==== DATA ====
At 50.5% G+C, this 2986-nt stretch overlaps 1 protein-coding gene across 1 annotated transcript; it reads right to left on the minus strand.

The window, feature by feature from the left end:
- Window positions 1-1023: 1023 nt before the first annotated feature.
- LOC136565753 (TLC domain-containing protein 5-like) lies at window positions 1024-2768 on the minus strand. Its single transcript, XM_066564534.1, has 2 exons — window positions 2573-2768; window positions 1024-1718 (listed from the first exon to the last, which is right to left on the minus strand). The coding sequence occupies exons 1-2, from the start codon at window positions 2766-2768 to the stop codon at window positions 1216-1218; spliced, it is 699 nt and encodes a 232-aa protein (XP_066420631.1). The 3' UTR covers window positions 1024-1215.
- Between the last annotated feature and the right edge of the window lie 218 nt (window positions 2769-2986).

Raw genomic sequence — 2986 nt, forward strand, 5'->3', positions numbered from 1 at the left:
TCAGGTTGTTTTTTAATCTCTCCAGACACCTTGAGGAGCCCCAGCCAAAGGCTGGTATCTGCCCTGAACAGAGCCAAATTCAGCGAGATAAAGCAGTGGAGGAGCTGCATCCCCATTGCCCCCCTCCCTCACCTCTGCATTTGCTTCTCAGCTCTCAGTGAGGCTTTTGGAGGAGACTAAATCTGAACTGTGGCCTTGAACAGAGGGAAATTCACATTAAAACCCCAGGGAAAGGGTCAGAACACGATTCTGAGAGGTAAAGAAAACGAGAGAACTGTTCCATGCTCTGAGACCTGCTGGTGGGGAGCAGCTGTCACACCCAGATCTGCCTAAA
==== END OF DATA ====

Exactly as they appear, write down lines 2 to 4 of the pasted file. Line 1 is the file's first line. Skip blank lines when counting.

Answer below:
The window, feature by feature from the left end:
- Window positions 1-1023: 1023 nt before the first annotated feature.
- LOC136565753 (TLC domain-containing protein 5-like) lies at window positions 1024-2768 on the minus strand. Its single transcript, XM_066564534.1, has 2 exons — window positions 2573-2768; window positions 1024-1718 (listed from the first exon to the last, which is right to left on the minus strand). The coding sequence occupies exons 1-2, from the start codon at window positions 2766-2768 to the stop codon at window positions 1216-1218; spliced, it is 699 nt and encodes a 232-aa protein (XP_066420631.1). The 3' UTR covers window positions 1024-1215.